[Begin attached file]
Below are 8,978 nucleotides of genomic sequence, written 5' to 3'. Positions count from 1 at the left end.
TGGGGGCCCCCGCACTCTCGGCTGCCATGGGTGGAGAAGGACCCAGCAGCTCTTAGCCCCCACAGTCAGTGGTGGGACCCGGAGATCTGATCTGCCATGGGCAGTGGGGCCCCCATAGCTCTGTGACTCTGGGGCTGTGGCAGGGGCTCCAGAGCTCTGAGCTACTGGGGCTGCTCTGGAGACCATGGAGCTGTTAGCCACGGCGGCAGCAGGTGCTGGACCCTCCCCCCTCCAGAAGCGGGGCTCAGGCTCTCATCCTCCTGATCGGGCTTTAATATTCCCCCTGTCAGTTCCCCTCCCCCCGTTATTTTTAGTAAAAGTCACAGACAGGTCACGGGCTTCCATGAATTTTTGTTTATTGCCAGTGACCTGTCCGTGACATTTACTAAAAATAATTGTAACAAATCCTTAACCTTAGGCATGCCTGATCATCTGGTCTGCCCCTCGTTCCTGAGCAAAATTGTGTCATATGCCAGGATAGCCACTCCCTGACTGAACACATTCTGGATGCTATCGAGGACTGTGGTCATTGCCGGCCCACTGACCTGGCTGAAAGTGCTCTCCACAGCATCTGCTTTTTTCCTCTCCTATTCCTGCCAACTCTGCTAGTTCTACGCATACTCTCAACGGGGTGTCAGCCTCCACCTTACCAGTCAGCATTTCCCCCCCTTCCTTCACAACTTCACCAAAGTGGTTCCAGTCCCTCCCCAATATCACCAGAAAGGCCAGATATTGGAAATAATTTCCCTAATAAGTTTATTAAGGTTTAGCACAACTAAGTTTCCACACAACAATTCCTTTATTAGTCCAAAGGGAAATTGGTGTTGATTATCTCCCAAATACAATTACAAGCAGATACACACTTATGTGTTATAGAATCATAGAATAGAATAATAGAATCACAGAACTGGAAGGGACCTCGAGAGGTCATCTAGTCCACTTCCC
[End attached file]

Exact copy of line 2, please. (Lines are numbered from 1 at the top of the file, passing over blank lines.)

TGGGGGCCCCCGCACTCTCGGCTGCCATGGGTGGAGAAGGACCCAGCAGCTCTTAGCCCCCACAGTCAGTGGTGGGACCCGGAGATCTGATCTGCCATGGGCAGTGGGGCCCCCATAGCTCTGTGACTCTGGGGCTGTGGCAGGGGCTCCAGAGCTCTGAGCTACTGGGGCTGCTCTGGAGACCATGGAGCTGTTAGCCACGGCGGCAGCAGGTGCTGGACCCTCCCCCCTCCAGAAGCGGGGCTCAGGCTCTCATCCTCCTGATCGGGCTTTAATATTCCCCCTGTCAGTTCCCCTCCCCCCGTTATTTTTAGTAAAAGTCACAGACAGGTCACGGGCTTCCATGAATTTTTGTTTATTGCCAGTGACCTGTCCGTGACATTTACTAAAAATAATTGTAACAAATCCTTAACCTTAGGCATGCCTGATCATCTGGTCTGCCCCTCGTTCCTGAGCAAAATTGTGTCATATGCCAGGATAGCCACTCCCTGACTGAACACATTCTGGATGCTATCGAGGACTGTGGTCATTGCCGGCCCACTGACCTGGCTGAAAGTGCTCTCCACAGCATCTGCTTTTTTCCTCTCCTATTCCTGCCAACTCTGCTAGTTCTACGCATACTCTCAACGGGGTGTCAGCCTCCACCTTACCAGTCAGCATTTCCCCCCCTTCCTTCACAACTTCACCAAAGTGGTTCCAGTCCCTCCCCAATATCACCAGAAAGGCCAGATATTGGAAATAATTTCCCTAATAAGTTTATTAAGGTTTAGCACAACTAAGTTTCCACACAACAATTCCTTTATTAGTCCAAAGGGAAATTGGTGTTGATTATCTCCCAAATACAATTACAAGCAGATACACACTTATGTGTTATAGAATCATAGAATAGAATAATAGAATCACAGAACTGGAAGGGACCTCGAGAGGTCATCTAGTCCACTTCCC